Much of the west coast of the US was woken by the threat of a huge tsunami overnight. But the panic soon subsided after all warnings were eventually withdrawn
Alaska and other parts of North America were bracing itself for disaster after a huge 7.9-magnitude earthquake struck at a shallow depth some 160 miles off the state's coast.
While alerts were originally issued across the entire west coast of America and Canada, they have since been withdrawn for all states. That was after people were told to head to high ground and get safe amid fears the tsunami could cause serious damage.
The US Geological Survey said the quake struck 256 km (157 miles) southeast of Chiniak, Alaska at a depth of 10 km at 0931 GMT on Tuesday morning.
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The earthquake which has struck off Alaska overnight has brought a tsunami watch for the entire US West Coast, said the US Tsunami Warning System.
The US Geological Survey's map of the area struck by the earthquake can be found here. As you can see, it was fairly close to the bottom of Alaska:
The US Tsunami Warning Centre's website, usually found at http://www.tsunami.gov/, appears to be down. It's not clear whether that's related to the government shutdown that ended yesterday, or if it is a consequence of the major interest.
Though the US government shutdown has now ended, it's not clear that everyone will be back at work. The US Geological Survey would usually be working on this, for instance, but it's last tweet makes clear that "During the federal government shutdown, we will not monitor or update social media". It's not posted since.
Services like the tsunami centre that are required to protect life are allowed to keep going even when the rest of the government is shut down. But the problems of the last few days might delay the response.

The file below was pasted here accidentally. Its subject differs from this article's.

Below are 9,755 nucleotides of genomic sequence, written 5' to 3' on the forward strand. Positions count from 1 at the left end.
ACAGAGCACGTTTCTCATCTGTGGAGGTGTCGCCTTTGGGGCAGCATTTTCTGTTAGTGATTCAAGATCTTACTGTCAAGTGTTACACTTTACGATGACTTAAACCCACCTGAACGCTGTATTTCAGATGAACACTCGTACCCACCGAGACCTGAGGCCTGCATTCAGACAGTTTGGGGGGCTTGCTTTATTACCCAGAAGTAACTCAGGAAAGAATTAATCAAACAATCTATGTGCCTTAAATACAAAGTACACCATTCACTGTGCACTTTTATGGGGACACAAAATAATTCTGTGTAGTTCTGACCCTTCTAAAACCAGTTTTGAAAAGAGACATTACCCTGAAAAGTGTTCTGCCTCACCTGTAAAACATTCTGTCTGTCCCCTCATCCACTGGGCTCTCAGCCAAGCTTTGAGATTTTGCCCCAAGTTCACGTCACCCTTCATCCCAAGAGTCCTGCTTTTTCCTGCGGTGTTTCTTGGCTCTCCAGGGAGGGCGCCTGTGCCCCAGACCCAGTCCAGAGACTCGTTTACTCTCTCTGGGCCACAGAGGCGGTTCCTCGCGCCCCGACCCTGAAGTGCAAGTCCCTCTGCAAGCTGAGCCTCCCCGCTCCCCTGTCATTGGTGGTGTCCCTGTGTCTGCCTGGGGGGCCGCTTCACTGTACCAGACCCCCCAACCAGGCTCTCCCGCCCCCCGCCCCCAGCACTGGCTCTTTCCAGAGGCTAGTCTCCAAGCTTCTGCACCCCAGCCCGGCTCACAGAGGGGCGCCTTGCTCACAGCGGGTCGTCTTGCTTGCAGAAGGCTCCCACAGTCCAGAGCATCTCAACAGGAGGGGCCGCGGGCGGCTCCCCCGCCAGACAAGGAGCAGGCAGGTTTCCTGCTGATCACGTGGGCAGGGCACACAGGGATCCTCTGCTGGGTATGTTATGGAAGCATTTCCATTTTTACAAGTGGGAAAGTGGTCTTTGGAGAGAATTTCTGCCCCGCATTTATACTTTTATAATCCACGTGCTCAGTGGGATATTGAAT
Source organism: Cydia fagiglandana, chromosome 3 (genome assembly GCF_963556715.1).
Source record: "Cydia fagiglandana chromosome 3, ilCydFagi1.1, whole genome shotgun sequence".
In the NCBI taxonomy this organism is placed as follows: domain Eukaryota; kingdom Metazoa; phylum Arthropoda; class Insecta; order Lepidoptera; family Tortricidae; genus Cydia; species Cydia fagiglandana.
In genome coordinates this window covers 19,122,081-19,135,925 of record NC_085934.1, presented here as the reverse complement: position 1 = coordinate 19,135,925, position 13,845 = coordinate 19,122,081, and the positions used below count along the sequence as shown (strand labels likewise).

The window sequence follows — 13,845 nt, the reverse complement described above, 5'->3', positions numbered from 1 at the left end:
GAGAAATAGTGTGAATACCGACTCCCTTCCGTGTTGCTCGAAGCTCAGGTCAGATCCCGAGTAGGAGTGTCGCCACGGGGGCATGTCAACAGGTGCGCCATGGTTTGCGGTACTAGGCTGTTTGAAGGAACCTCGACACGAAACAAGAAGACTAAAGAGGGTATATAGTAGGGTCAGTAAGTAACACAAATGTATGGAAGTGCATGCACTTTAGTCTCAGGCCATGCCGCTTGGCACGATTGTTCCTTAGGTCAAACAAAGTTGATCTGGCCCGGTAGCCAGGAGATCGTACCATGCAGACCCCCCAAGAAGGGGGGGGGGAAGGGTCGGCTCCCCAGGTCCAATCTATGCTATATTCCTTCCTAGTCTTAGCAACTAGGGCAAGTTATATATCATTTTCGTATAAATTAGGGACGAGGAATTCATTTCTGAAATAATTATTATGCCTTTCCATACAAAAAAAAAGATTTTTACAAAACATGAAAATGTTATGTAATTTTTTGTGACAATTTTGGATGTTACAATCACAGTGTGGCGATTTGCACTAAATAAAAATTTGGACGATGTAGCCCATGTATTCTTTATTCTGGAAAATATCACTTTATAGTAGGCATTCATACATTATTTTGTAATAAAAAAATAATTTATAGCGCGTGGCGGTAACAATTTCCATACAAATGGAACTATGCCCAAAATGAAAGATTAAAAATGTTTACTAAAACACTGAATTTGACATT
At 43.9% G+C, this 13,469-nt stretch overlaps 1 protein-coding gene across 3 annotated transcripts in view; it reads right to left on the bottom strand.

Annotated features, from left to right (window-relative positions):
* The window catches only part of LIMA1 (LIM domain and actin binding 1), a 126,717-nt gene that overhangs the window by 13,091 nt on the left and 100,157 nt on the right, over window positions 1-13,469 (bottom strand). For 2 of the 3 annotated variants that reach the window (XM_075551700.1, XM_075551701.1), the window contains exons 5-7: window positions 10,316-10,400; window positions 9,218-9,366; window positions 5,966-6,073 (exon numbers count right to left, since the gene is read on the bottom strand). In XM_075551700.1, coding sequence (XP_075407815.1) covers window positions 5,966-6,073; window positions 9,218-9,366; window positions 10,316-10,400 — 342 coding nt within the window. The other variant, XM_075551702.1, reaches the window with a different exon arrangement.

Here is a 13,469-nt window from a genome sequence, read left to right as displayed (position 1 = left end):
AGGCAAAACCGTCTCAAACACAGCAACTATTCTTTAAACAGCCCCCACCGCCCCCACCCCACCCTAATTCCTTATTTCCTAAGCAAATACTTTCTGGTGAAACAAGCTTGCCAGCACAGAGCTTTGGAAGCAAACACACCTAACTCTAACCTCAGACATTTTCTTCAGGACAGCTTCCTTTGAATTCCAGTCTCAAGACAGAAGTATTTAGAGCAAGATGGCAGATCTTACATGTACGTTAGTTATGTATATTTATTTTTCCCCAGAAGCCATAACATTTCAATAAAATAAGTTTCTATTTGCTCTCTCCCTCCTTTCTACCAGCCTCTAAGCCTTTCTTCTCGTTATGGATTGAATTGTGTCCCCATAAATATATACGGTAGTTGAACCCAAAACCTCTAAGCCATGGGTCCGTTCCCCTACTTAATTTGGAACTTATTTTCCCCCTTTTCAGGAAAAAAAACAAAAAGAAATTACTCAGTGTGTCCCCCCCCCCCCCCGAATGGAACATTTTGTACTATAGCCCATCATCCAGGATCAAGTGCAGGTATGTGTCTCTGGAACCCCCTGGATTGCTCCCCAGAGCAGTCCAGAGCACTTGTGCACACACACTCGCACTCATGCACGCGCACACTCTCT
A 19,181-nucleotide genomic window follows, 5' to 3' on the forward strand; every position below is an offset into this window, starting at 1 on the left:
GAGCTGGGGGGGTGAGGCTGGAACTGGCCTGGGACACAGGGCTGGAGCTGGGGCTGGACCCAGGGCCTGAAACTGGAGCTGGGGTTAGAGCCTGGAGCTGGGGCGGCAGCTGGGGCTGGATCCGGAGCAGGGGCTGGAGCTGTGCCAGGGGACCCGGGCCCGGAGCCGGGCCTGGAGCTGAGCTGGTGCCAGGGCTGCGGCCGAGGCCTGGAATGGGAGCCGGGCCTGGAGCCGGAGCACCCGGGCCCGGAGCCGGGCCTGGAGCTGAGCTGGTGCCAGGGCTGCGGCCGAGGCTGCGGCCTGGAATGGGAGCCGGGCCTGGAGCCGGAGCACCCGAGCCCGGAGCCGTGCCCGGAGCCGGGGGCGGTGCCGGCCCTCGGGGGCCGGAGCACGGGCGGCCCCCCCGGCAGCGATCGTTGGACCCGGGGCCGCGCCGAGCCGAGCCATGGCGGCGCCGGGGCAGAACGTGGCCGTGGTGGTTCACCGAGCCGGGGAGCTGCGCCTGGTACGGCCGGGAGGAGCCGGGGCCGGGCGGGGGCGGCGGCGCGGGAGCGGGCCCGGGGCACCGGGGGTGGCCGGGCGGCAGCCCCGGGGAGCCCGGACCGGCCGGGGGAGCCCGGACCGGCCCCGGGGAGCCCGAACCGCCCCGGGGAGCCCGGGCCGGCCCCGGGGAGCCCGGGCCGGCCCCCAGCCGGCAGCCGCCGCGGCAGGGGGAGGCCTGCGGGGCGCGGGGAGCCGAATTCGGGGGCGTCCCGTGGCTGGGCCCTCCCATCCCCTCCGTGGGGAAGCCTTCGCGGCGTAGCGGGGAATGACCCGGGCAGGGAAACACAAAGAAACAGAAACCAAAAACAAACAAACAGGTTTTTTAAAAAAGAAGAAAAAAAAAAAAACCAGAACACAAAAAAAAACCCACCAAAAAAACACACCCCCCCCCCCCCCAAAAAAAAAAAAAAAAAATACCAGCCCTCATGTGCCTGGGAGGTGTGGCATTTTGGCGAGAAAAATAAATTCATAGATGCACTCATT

"If you are located in this coastal area, move inland to higher ground. Tsunami warnings mean that a tsunami with significant inundation is possible or is already occurring," Anchorage Office of Emergency Management said in a warning for Alaska and British Columbia.
Tsunami warnings for parts of Alaska and Canada and a tsunami watch for the entire U.S. west coast and Hawaii were issued.
"Based on all available data a tsunami may have been generated by this earthquake that could be destructive on coastal areas even far from the epicenter," the Pacific Tsunami Warning Center said.
Japan's meteorological agency said it was monitoring the situation but did not issue a tsunami alert.
Here's the tsunami centre's guidance for the US. Red indicates a "warning", while a yellow line indicates "watch"; all areas covered by those lines are potentially under threat.
If a tsunami does reach the west coast, it will take some time. The earthquake hit just under an hour ago, and it will take around three hours in total before it arrives in the US.
The Alaskan earthquake centre says in a tweet that it is aware of the potential tsunami and will monitor it. But a power outage on the campus where it is based is hindering its work.
"Most are aware already of the ~M8 event off Kodiak," it wrote. "Follow @NWS_NTWC for tsunami watch and warning info. Unfortunately a power outage at the UAF campus is hindering our operations, but we will keep you updated."
The latest report from the tsunami centre suggests big waves might be on their way:
"Based on all available data... hazardous tsunami waves are forecast for some coasts," it reads.
The centre advises people to stay alert and wait word from their authorities. Some are already advising people to head to high ground.
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